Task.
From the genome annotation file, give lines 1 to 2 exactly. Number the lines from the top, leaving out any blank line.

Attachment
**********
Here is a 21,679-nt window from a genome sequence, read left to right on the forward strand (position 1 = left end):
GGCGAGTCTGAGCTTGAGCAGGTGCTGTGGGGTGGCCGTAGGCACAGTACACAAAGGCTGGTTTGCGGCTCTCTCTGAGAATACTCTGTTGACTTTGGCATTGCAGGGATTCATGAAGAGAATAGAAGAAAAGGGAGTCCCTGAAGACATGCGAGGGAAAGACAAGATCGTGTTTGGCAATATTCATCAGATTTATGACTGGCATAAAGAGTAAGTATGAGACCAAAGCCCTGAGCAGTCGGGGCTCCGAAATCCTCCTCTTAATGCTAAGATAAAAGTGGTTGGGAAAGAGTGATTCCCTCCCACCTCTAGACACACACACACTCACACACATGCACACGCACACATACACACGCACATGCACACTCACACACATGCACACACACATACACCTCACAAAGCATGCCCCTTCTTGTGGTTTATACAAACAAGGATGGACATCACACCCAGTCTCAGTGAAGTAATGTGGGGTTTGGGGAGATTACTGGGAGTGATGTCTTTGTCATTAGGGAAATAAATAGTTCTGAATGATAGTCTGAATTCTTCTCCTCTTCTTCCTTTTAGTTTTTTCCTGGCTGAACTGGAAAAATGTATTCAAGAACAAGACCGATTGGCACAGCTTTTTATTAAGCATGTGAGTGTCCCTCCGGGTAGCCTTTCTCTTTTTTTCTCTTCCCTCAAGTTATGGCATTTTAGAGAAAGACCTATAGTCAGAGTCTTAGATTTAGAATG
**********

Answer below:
Here is a 21,679-nt window from a genome sequence, read left to right on the forward strand (position 1 = left end):
GGCGAGTCTGAGCTTGAGCAGGTGCTGTGGGGTGGCCGTAGGCACAGTACACAAAGGCTGGTTTGCGGCTCTCTCTGAGAATACTCTGTTGACTTTGGCATTGCAGGGATTCATGAAGAGAATAGAAGAAAAGGGAGTCCCTGAAGACATGCGAGGGAAAGACAAGATCGTGTTTGGCAATATTCATCAGATTTATGACTGGCATAAAGAGTAAGTATGAGACCAAAGCCCTGAGCAGTCGGGGCTCCGAAATCCTCCTCTTAATGCTAAGATAAAAGTGGTTGGGAAAGAGTGATTCCCTCCCACCTCTAGACACACACACACTCACACACATGCACACGCACACATACACACGCACATGCACACTCACACACATGCACACACACATACACCTCACAAAGCATGCCCCTTCTTGTGGTTTATACAAACAAGGATGGACATCACACCCAGTCTCAGTGAAGTAATGTGGGGTTTGGGGAGATTACTGGGAGTGATGTCTTTGTCATTAGGGAAATAAATAGTTCTGAATGATAGTCTGAATTCTTCTCCTCTTCTTCCTTTTAGTTTTTTCCTGGCTGAACTGGAAAAATGTATTCAAGAACAAGACCGATTGGCACAGCTTTTTATTAAGCATGTGAGTGTCCCTCCGGGTAGCCTTTCTCTTTTTTTCTCTTCCCTCAAGTTATGGCATTTTAGAGAAAGACCTATAGTCAGAGTCTTAGATTTAGAATG